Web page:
Finding a new job: Follow the golden rules

As support from government comes towards its planned end, it is clear that there will be more job losses. You may find yourself in job search.  This article will give you help.

By Charles Wilson, The Consultancy

If you are entering job search, what should you be doing?  Adopt a firm business-like approach with yourself.  Getting a new position is a job in itself.  Get up in the morning.  Sit at your computer and work!  Examine how you are presenting yourself whether on electronic media or paper. The principles remain the same.  You need a good solid CV, which should be plain, simple and geared to the needs of your current application.  Emphasise the competences you have compared with the advertisement to which you are responding.  Yes! That means you may have to tweak your CV/presentation for each application. Make it short.  Begin with a brief profile of what you are in business terms, not what you want to be or how wonderful you are. Place your latest experiences first.  You will be most strongly viewed on your last job.  If your career has some length, get the early part down to one liners simply to show the chronology.  Don’t fudge the years.

There’s a story about a rising star who is clearly the best candidate being interviewed by some crusty older directors. They call him back in……………….

“Mr Smith we notice that there appears to be a year missing from your CV”

One of those knees together, hands clasped, awkward, short silences ensues as Smith summons his courage.  He then blurts out………………….

“I took a year out to run my travelling pop group ‘The Drum Kids’ “

The Chairman leans forward and grasps Smith’s hand  – “Welcome to the Company.  We just wanted an assurance that you hadn’t been in jail”

You will probably be badly interviewed.  Managers assume they are good it and generally they are not.  The history of what you have done and achieved is the relevant part.  You may still be asked  – “What would you like to be doing in five years’ time?” That is totally irrelevant but interviewers think that it shows ambition and a way ahead.  Tempting though it is to respond that you would like to be the reigning sovereign, firstly the job is spoken for and secondly a flippant answer will not do you much good.  Work out stuff around; well settled, working and progressing in the organisation.   Focused Interview is the aim.  The best framed question being…

Tell us about a time when you”…..worked in a team/led a team/ solved a difficult problem/ dealt with a difficult person…etc…etc

That is, questions focused on the competences the organisation is seeking.  Your interviewers are receiving information about you when you are talking.  Don’t talk too much but if you are not asked about your relevant skills turn the questioning around………….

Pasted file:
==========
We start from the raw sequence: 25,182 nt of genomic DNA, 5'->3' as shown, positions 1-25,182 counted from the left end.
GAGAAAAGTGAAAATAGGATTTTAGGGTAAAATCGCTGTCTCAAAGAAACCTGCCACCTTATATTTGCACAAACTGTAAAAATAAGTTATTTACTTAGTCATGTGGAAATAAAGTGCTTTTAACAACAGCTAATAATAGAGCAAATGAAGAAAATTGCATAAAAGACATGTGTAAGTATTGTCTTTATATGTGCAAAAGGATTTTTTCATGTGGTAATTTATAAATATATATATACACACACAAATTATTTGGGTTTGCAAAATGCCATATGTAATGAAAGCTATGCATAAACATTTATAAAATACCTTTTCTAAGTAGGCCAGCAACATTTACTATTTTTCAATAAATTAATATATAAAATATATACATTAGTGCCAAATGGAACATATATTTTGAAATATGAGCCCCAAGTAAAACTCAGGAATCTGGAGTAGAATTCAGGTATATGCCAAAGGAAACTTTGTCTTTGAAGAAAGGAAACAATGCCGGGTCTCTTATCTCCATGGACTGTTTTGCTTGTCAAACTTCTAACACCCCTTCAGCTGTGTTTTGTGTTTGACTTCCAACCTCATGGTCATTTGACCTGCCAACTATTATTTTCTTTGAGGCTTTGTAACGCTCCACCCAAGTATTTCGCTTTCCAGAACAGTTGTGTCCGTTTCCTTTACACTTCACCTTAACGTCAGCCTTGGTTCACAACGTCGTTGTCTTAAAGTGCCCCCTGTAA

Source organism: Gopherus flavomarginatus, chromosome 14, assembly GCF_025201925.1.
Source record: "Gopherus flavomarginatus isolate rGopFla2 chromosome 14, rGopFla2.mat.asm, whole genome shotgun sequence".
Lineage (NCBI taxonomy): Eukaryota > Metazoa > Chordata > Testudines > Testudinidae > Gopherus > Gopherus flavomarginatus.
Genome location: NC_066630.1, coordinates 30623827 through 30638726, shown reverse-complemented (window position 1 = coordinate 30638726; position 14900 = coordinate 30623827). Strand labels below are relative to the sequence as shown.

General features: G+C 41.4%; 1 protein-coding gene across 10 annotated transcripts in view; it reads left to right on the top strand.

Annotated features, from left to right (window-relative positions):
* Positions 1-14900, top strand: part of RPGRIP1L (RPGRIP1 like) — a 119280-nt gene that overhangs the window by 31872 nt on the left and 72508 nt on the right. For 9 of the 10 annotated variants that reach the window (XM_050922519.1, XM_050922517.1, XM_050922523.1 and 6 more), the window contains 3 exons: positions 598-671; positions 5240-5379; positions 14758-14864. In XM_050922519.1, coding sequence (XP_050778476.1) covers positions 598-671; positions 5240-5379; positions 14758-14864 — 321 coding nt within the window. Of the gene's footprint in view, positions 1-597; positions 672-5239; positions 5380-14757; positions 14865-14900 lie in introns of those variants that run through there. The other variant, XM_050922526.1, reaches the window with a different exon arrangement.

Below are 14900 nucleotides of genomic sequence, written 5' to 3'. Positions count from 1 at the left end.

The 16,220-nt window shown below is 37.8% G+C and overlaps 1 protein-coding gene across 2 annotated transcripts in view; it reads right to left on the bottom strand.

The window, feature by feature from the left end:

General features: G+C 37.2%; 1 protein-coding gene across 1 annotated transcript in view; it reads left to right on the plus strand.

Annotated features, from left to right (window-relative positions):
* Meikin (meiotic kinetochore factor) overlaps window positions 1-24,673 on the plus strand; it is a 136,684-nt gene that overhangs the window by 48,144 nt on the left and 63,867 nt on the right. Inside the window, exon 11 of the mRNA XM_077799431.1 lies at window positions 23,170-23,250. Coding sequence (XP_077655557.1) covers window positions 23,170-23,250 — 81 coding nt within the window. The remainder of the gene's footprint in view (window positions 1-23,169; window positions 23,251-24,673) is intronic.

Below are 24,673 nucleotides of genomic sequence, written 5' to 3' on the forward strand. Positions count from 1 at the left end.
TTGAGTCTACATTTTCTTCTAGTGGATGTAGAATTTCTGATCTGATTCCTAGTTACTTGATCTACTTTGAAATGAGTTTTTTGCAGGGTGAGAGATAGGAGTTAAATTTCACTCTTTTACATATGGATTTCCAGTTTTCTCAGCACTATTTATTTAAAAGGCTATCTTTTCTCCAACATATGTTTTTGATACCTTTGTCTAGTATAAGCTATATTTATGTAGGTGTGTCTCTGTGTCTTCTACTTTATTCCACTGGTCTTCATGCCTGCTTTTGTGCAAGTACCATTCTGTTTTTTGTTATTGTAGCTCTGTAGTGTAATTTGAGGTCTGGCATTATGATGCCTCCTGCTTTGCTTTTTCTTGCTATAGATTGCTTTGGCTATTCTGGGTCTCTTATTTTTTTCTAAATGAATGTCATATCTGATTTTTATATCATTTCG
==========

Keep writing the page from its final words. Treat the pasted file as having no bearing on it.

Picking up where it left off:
Could I just elaborate my experience in………..”

Look at your skills and think how you acquired and practise them.  Leadership skills learned and used on a sports field are the same in nature as leadership skills in a professional environment.  Committee competences practised on a charity committee are readily transferable to the world of work.  Don’t undersell yourself.  A talent is a talent however learned and used.  Competences can be divided into generic core behaviours (e.g.) – communication or teamwork and core skills relevant to the job in question such as, customer focus or the ability to use Excel pivot tables.  You need to get across answers as to how you fit.  Get out your E device and practise, practise, practise.  Record yourself answering stock questions.  More simply just look at yourself in a mirror and see what your interviewer sees.  Play back your recordings to your most severe critics – your partner or friends who will be honest with you.  If you are interviewed electronically then your practising will stand you in good stead.  If you have not been interviewed for some time or feel that you lack the skills, get help and seek some training for which you may have to pay.  Your redundancy/severance payment is an investment in your future not an interim bridging loan.  Your aim is to get back quickly into employment.

Present yourself to the recruitment companies.  They sometimes have access to unadvertised vacancies.  Be realistic however and remember they make their bread from their client companies not from you as an individual.  If they offer job search/outplacement training have a look at what

Finally a warning, it is very easy to get into a job before you get the job.  Reading the advertisement you psych yourself into the job to which you have been attracted and begin to think what you will do when appointed.  That particular post, no matter how well you feel suited to it is only one of the many jobs for which you will apply.  Once you have applied get on with seeking another appointment.  Job search is disappointment.  Learn to live with rejection and move on.  There may be fifty applicants for a post, only a handful will be interviewed and one person appointed.  Your aim is to get yourself to be that person.  An organisation has a vacancy.  Some part of it is uncared for, so it has a problem.  You are the solution to that problem.

©Charles Wilson  – The Consultancy  – Cleveland House, Kensington Ave., Douglas IM1 3ET

Tel: 629589  – theconsultancy@usa.net

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